Tuesday, 23 July 2024

Native American vets will be honored at May 27 event

Nelson Hopper and his wife, Earlene. He'll offer a prayer to open the ceremony and dinner to honor local native veterans this Tuesday. Photo by Elizabeth Larson.


LAKE COUNTY – A special event to honor the contributions of local tribal members in the armed forces will take place this week.

The California Tribal TANF Partnership will sponsor a Lake County Native American Veterans Ceremony and Dinner on Tuesday, May 27, from 4 p.m. to 7.m. at the Robinson Rancheria Resort and Casino Conference Center.

A group of local native veterans organized the gathering, which will include a spiritual ceremony, which they say is needed to honor and remember native “warrior” veterans who fought in World War I, World War II, Korea, Vietnam, Desert Storm, and who are currently in Iraq and Afghanistan.

Offering the event's opening prayer will be Nelson Hopper. At age 91, the Big Valley Rancheria elder is one of Lake County's oldest native veterans, and one of the last speakers of his tribe's language.

Hopper served in the U.S. Army during World War II, where he was wounded during the Battle of the Bulge. A highly decorated soldier, Hopper is a member of Veterans of Foreign Wars Post 2015.

He will be joined at the ceremony by other Pomo veterans who served in different conflicts, including Vietnam.

The presence of Native Americans in the U.S. military ranks has a long tradition.

James P. Collins of the National Archives and Records Administration wrote in a 2007 article that a unit of Delaware Indians was found among Revolutionary War service records. In addition, Collins reported that more than 1,000 Native Americans served during the War of 1812, and native units also appeared during the Mexican War of 1846 to 1848.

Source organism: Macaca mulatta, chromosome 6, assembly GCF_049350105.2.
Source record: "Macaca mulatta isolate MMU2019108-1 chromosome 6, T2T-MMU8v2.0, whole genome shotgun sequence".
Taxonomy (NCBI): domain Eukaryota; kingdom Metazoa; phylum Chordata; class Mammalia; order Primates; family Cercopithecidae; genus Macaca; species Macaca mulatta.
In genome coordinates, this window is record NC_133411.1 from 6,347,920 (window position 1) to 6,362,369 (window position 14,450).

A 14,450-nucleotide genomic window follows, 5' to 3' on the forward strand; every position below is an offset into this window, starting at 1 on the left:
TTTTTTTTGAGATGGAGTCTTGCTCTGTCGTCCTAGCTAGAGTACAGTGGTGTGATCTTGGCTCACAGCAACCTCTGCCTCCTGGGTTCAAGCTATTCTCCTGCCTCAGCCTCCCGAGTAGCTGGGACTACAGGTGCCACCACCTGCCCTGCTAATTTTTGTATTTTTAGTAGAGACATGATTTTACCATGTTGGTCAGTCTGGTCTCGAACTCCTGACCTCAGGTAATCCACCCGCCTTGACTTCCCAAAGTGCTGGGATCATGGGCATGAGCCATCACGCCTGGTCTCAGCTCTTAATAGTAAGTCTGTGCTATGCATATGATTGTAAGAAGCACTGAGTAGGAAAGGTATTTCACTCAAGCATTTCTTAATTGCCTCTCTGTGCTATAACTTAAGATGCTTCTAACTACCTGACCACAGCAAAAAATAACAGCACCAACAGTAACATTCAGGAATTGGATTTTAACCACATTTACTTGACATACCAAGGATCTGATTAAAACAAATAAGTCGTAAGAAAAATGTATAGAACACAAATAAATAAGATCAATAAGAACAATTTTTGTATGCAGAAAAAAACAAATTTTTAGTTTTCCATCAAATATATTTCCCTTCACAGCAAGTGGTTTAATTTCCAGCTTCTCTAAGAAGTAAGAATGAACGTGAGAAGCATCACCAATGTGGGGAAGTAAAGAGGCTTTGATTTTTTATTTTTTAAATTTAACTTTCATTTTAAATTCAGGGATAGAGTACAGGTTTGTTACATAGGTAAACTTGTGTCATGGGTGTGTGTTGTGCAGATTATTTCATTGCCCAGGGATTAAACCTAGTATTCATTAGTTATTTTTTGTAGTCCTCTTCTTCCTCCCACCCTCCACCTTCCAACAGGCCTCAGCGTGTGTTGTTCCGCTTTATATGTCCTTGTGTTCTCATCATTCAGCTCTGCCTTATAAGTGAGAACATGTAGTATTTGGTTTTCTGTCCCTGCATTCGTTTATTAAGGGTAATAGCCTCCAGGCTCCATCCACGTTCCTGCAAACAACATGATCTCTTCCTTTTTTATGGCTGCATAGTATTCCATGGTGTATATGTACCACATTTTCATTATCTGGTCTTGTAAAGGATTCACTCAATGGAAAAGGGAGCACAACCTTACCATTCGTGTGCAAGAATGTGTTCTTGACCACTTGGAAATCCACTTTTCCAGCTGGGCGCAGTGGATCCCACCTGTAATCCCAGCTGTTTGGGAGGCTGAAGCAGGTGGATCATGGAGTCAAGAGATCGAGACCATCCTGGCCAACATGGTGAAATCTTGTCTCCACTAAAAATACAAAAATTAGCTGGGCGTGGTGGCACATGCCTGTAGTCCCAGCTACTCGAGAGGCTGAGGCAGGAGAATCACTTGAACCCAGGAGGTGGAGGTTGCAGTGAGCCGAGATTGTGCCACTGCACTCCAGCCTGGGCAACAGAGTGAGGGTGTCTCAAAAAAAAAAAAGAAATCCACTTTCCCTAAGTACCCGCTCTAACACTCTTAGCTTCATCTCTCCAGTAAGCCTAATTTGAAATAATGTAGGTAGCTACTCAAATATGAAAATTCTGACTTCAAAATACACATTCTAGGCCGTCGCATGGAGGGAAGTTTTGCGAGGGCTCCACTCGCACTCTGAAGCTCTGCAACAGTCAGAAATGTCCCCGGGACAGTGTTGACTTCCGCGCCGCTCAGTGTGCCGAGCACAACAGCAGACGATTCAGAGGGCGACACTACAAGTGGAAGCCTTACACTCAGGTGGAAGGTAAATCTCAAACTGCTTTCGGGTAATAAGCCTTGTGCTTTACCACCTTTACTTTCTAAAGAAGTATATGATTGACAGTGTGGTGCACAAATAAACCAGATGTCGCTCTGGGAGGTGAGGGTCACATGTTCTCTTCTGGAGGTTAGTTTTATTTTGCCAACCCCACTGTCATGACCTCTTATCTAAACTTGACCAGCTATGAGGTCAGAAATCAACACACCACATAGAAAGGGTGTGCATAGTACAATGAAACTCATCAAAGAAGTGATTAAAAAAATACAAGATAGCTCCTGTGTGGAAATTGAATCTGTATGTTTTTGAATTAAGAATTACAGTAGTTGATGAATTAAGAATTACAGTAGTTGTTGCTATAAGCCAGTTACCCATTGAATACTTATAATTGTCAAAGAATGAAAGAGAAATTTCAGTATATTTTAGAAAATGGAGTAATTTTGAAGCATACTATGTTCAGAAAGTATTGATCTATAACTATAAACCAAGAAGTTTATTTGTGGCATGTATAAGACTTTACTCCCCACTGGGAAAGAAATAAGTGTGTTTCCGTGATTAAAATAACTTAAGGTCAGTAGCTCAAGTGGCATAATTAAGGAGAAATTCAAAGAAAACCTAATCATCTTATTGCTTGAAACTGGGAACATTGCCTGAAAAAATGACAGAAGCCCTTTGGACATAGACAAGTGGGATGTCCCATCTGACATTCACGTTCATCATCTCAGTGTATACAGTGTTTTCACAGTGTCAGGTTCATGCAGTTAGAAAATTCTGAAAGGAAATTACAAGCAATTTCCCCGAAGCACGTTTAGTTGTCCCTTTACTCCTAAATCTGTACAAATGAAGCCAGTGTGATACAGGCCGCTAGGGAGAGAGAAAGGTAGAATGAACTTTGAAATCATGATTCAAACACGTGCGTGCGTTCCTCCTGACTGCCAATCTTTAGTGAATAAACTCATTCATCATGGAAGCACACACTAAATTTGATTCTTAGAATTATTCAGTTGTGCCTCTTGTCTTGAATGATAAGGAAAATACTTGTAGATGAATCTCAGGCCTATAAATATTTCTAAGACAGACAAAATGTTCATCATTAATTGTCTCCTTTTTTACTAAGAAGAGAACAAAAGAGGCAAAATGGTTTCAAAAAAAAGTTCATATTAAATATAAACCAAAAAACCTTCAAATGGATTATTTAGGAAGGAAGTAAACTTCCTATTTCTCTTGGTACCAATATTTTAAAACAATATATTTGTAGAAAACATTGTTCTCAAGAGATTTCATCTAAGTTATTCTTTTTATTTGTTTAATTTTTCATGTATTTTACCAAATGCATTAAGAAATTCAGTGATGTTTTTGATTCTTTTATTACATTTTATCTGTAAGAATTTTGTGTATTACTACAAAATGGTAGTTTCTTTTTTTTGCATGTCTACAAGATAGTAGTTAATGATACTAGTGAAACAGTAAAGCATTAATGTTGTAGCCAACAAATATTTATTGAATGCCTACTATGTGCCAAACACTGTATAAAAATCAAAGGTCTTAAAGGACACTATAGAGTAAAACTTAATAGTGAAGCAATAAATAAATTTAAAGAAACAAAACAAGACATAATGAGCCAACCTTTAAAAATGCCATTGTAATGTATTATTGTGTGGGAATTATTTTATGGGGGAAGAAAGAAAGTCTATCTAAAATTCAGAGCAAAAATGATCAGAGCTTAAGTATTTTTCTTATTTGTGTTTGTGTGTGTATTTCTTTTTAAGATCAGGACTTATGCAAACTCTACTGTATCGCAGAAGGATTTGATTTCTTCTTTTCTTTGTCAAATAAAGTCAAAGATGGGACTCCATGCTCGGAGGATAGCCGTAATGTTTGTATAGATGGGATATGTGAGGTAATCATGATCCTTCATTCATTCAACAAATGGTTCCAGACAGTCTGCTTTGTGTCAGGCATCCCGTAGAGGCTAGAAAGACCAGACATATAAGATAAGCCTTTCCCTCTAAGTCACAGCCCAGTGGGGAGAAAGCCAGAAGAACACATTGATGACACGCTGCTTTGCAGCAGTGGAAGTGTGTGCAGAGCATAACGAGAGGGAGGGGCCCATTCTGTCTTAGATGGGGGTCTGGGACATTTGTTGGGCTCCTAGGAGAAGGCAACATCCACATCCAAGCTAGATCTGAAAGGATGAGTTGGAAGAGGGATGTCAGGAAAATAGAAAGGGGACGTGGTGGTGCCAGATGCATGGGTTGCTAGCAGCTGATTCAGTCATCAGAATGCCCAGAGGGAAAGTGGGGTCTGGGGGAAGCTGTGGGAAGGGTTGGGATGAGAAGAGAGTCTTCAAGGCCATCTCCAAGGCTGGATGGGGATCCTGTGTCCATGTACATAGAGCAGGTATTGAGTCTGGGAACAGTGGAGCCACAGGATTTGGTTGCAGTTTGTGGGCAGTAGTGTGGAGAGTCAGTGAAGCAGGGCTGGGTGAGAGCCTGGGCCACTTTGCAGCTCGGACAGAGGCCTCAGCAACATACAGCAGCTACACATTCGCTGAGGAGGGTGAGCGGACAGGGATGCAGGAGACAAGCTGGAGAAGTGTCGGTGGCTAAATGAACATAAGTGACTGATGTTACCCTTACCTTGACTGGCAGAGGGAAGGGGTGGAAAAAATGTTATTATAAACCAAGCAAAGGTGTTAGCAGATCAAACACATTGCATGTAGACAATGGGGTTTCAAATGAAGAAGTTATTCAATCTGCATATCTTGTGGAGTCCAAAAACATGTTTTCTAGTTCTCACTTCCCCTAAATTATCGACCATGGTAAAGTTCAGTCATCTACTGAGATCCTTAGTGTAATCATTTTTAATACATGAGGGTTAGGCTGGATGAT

During World War I, an estimated 12,000 native soldiers enlisted, according to “Way of the Warrior,” A Public Broadcasting Documentary.

The Department of Defense reported that 44,500 Native Americans – more than 10 percent of the native population at the time – served in World War II.

Their valor and contributions to the war effort caused Maj. Lee Gilstrop to declare, “The Indian is the best damn soldier in the Army,” according to a Department of Defense history.

Estimates from military historians put as many as 15,000 natives serving during the Korean War, and numbers range widely – from 40,000 to 80,000 – for tribal members in Vietnam. Today, Native American soldiers are serving in the Iraq War as well as in Afghanistan.

The ceremony and dinner is limited and free to Native American veterans and their guest only.

For more information, contact Cecilia Dawson at 274-2313.

E-mail Elizabeth Larson at This email address is being protected from spambots. You need JavaScript enabled to view it..


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